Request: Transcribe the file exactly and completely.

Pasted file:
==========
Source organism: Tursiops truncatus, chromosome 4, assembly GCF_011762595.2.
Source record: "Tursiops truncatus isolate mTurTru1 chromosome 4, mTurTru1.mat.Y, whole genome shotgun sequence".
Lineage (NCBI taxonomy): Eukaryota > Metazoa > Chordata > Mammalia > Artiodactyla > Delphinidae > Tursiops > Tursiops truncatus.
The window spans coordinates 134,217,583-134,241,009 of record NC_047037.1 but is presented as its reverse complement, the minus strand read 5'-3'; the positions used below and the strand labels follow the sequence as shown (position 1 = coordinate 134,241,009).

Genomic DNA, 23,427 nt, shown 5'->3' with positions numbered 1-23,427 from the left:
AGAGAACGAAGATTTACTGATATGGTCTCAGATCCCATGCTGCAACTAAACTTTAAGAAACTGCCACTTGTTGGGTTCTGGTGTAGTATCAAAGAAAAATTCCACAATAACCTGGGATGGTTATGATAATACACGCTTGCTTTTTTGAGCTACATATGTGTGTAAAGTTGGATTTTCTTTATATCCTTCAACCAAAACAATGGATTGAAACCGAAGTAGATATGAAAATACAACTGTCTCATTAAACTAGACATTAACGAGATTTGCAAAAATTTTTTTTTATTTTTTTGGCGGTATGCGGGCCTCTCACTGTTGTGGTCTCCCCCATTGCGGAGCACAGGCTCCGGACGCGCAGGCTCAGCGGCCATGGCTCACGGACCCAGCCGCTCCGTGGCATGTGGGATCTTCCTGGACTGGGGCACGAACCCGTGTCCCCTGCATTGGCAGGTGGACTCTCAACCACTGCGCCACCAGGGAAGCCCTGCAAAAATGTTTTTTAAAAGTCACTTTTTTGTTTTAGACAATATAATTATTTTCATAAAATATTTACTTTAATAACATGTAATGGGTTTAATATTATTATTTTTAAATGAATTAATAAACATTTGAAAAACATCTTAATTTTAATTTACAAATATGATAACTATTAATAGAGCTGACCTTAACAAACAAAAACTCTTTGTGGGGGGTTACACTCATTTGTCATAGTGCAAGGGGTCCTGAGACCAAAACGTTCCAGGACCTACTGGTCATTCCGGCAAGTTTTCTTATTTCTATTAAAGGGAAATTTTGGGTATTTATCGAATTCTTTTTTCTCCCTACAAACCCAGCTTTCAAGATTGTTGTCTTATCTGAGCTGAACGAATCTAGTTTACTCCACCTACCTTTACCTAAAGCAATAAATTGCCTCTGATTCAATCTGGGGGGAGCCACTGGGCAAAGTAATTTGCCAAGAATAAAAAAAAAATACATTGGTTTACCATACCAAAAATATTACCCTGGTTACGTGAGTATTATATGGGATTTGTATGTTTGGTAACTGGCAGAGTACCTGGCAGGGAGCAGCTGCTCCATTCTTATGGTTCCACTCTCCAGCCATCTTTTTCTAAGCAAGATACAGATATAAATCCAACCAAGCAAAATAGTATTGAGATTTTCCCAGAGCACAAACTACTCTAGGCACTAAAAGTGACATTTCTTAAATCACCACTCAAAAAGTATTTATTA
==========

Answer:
Source organism: Tursiops truncatus, chromosome 4, assembly GCF_011762595.2.
Source record: "Tursiops truncatus isolate mTurTru1 chromosome 4, mTurTru1.mat.Y, whole genome shotgun sequence".
Lineage (NCBI taxonomy): Eukaryota > Metazoa > Chordata > Mammalia > Artiodactyla > Delphinidae > Tursiops > Tursiops truncatus.
The window spans coordinates 134,217,583-134,241,009 of record NC_047037.1 but is presented as its reverse complement, the minus strand read 5'-3'; the positions used below and the strand labels follow the sequence as shown (position 1 = coordinate 134,241,009).

Genomic DNA, 23,427 nt, shown 5'->3' with positions numbered 1-23,427 from the left:
AGAGAACGAAGATTTACTGATATGGTCTCAGATCCCATGCTGCAACTAAACTTTAAGAAACTGCCACTTGTTGGGTTCTGGTGTAGTATCAAAGAAAAATTCCACAATAACCTGGGATGGTTATGATAATACACGCTTGCTTTTTTGAGCTACATATGTGTGTAAAGTTGGATTTTCTTTATATCCTTCAACCAAAACAATGGATTGAAACCGAAGTAGATATGAAAATACAACTGTCTCATTAAACTAGACATTAACGAGATTTGCAAAAATTTTTTTTTATTTTTTTGGCGGTATGCGGGCCTCTCACTGTTGTGGTCTCCCCCATTGCGGAGCACAGGCTCCGGACGCGCAGGCTCAGCGGCCATGGCTCACGGACCCAGCCGCTCCGTGGCATGTGGGATCTTCCTGGACTGGGGCACGAACCCGTGTCCCCTGCATTGGCAGGTGGACTCTCAACCACTGCGCCACCAGGGAAGCCCTGCAAAAATGTTTTTTAAAAGTCACTTTTTTGTTTTAGACAATATAATTATTTTCATAAAATATTTACTTTAATAACATGTAATGGGTTTAATATTATTATTTTTAAATGAATTAATAAACATTTGAAAAACATCTTAATTTTAATTTACAAATATGATAACTATTAATAGAGCTGACCTTAACAAACAAAAACTCTTTGTGGGGGGTTACACTCATTTGTCATAGTGCAAGGGGTCCTGAGACCAAAACGTTCCAGGACCTACTGGTCATTCCGGCAAGTTTTCTTATTTCTATTAAAGGGAAATTTTGGGTATTTATCGAATTCTTTTTTCTCCCTACAAACCCAGCTTTCAAGATTGTTGTCTTATCTGAGCTGAACGAATCTAGTTTACTCCACCTACCTTTACCTAAAGCAATAAATTGCCTCTGATTCAATCTGGGGGGAGCCACTGGGCAAAGTAATTTGCCAAGAATAAAAAAAAAATACATTGGTTTACCATACCAAAAATATTACCCTGGTTACGTGAGTATTATATGGGATTTGTATGTTTGGTAACTGGCAGAGTACCTGGCAGGGAGCAGCTGCTCCATTCTTATGGTTCCACTCTCCAGCCATCTTTTTCTAAGCAAGATACAGATATAAATCCAACCAAGCAAAATAGTATTGAGATTTTCCCAGAGCACAAACTACTCTAGGCACTAAAAGTGACATTTCTTAAATCACCACTCAAAAAGTATTTATTA